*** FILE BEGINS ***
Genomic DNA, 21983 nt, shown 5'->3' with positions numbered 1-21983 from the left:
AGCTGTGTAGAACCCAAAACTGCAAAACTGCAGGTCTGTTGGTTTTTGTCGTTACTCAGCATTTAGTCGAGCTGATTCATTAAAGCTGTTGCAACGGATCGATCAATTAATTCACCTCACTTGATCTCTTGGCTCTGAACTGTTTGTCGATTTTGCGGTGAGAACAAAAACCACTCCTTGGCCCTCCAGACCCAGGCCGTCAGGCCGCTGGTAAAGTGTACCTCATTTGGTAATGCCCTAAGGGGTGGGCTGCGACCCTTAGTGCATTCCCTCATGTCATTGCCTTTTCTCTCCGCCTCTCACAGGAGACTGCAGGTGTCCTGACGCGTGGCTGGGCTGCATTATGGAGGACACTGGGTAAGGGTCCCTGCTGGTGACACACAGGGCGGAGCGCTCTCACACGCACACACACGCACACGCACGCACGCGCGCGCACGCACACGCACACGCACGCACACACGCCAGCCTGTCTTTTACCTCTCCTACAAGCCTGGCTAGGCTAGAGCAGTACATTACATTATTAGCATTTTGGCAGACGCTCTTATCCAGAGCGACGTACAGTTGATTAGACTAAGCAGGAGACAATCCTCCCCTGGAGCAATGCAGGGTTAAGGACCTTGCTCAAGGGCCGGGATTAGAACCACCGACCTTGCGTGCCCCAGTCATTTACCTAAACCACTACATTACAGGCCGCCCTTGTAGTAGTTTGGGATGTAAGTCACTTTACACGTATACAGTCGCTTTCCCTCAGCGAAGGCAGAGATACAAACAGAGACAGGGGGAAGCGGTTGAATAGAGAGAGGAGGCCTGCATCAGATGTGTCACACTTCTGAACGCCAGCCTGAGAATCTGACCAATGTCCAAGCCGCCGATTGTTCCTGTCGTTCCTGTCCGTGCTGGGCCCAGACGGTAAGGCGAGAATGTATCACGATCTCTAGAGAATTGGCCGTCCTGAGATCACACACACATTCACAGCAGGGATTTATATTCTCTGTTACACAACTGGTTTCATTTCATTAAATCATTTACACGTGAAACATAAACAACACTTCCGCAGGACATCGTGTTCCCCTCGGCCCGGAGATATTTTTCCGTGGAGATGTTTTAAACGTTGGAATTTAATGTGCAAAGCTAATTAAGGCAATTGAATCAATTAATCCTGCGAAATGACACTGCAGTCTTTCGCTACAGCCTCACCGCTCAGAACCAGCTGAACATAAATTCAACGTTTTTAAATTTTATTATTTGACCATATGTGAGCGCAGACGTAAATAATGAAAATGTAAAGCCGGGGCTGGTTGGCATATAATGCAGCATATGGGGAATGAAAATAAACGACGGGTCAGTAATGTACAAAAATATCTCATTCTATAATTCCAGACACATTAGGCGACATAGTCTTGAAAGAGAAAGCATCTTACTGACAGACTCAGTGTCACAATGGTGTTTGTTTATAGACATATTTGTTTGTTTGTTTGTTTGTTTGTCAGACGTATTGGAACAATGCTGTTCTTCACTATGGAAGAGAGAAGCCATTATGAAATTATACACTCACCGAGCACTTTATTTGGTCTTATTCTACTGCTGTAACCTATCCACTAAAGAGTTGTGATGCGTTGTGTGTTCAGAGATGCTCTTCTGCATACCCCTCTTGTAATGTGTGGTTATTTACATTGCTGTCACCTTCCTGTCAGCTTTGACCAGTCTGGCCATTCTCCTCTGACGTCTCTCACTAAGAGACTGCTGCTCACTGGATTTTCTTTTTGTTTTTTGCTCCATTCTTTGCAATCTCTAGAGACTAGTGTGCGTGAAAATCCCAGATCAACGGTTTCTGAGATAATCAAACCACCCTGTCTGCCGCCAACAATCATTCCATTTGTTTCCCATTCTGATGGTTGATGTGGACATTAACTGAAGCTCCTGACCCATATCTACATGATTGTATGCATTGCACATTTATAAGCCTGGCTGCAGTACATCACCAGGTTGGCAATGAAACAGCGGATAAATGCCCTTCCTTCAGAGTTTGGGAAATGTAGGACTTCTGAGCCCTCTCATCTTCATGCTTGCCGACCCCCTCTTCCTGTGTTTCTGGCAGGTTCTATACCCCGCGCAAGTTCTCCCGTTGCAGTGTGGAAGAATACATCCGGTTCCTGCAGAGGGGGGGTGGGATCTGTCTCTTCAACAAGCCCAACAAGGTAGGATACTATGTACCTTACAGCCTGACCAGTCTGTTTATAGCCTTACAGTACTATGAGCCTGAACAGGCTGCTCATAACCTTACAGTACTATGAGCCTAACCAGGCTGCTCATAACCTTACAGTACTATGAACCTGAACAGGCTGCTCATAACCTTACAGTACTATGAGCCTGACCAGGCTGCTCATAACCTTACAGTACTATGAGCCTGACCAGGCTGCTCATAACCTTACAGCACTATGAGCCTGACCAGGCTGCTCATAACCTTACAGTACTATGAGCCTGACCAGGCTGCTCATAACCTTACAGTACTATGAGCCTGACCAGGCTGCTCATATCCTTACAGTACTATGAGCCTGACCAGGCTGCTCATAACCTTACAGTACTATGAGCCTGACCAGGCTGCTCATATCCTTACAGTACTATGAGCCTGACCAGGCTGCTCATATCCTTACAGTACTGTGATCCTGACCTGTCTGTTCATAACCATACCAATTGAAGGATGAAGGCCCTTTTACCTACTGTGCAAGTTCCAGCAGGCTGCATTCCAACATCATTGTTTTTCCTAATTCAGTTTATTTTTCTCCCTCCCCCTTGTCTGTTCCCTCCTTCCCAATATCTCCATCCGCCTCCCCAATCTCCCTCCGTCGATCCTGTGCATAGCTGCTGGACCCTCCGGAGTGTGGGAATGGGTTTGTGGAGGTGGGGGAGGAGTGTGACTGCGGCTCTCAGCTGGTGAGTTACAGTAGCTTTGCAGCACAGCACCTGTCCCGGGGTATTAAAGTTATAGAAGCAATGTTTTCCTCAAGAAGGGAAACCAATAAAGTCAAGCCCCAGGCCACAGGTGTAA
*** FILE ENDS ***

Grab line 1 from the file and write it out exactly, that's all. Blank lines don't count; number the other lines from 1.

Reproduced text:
Genomic DNA, 21983 nt, shown 5'->3' with positions numbered 1-21983 from the left: